What to expect at today’s Autumn Budget announcement?

Today, Chancellor of the Exchequer Rishi Sunak will present his Autumn Budget to the House of Commons, and speculation on what will be a part of the announcement is circulating.

The Autumn Budget will be the second financial statement made by Sunak this year, following the Spring Budget on March 3. He will present his budget this afternoon.

Ahead of the official statement, Business Leader has spoken to some industry experts to find out what they thnk will be a part of today’s historic announcement.

Can the Budget help accelerate economic recovery from the pandemic?

Jeremy Thomson-Cook, Chief Economist at Equals Money shares his thoughts on the potential impact the Autumn Budget could have on a potential economic recovery.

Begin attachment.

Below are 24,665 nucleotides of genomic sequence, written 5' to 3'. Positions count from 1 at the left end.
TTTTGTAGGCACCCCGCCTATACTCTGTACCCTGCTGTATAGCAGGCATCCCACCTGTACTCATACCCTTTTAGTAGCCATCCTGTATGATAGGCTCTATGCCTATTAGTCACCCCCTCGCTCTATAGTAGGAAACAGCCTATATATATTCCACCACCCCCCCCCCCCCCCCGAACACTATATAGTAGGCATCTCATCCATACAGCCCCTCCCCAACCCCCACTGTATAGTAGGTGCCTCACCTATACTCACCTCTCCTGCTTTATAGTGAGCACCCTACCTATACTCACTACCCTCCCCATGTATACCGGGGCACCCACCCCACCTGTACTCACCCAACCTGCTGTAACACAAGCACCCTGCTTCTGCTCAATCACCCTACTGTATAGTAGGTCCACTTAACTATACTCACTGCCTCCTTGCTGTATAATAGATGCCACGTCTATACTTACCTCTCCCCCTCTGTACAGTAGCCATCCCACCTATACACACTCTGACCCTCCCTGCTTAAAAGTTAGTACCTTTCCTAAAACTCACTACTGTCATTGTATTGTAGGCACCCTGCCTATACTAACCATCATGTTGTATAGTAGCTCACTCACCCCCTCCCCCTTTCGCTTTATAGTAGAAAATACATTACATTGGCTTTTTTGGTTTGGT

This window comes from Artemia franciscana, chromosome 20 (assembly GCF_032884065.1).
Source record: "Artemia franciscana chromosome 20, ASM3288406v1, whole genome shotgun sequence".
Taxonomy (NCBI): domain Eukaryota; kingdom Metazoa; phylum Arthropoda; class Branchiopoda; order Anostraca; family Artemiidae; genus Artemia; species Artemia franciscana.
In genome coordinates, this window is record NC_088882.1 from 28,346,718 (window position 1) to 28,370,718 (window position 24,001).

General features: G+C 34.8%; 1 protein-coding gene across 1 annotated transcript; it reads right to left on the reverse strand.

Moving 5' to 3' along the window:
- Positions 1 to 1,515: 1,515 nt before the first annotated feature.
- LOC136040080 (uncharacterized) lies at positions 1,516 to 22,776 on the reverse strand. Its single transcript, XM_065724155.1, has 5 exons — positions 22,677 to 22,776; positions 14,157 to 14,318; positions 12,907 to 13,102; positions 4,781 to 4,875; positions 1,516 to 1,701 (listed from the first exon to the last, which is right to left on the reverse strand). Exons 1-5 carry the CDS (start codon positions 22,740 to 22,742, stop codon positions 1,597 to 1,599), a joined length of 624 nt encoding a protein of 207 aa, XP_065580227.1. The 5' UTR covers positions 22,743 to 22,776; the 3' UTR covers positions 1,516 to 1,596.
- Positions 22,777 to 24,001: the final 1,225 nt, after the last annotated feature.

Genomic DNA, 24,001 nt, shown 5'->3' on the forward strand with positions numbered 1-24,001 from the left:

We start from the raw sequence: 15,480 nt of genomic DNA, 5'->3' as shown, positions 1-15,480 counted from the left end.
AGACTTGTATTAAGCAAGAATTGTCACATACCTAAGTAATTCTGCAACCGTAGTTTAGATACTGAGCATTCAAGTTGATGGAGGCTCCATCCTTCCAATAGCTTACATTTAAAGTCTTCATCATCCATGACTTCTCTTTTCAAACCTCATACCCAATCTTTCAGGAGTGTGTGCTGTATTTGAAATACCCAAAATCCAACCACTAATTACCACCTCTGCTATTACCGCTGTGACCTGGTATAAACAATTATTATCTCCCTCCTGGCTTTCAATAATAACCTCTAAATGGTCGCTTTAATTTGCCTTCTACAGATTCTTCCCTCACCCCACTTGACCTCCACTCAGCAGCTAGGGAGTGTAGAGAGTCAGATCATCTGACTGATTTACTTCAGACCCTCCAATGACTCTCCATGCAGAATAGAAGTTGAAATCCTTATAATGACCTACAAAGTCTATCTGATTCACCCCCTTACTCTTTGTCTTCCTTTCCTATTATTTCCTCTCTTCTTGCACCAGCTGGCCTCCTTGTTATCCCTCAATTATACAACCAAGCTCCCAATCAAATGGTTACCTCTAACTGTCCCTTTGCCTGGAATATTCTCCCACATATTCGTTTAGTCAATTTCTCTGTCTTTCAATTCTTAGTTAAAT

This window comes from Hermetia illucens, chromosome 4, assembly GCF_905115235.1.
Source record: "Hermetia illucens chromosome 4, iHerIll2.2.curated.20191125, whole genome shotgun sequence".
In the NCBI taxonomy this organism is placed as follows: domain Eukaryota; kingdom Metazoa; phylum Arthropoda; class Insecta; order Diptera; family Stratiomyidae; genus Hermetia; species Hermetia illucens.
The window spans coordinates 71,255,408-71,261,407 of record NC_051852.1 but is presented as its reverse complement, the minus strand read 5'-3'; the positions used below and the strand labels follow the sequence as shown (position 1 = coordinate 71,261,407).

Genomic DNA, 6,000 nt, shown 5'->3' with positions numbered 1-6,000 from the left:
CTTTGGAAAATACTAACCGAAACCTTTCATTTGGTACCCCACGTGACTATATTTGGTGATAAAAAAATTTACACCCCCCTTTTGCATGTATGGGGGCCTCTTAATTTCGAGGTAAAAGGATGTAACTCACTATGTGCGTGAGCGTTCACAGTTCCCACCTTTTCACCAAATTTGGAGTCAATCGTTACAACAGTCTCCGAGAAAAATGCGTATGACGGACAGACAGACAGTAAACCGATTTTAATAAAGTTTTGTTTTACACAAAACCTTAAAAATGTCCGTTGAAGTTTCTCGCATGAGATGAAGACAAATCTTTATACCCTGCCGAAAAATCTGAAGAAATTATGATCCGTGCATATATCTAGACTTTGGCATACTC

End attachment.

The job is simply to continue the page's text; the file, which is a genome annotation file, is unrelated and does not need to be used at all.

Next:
The Autumn statement will give us a taster of how the government plans to recover its pandemic spending, with the Spring 2022 budget will be much meatier. It’s unlikely that we will see any change to business rates, VAT or corporation tax in Wednesday’s address, but there are a couple of areas that small businesses should pay close attention to.

Firstly – the proposed changes to the National Living Wage. Mr. Sunak looks set to announce that workers on the minimum wage will see an almost 10 percent increase to £9.50 per hour for those aged over 23. This may be welcomed by workers as a step in the right direction, but it’s important business owners ensure proper planning to avoid potential job losses in 2022 – especially as the increase could make up an extra person’s wage in cases where several or many employees are affected.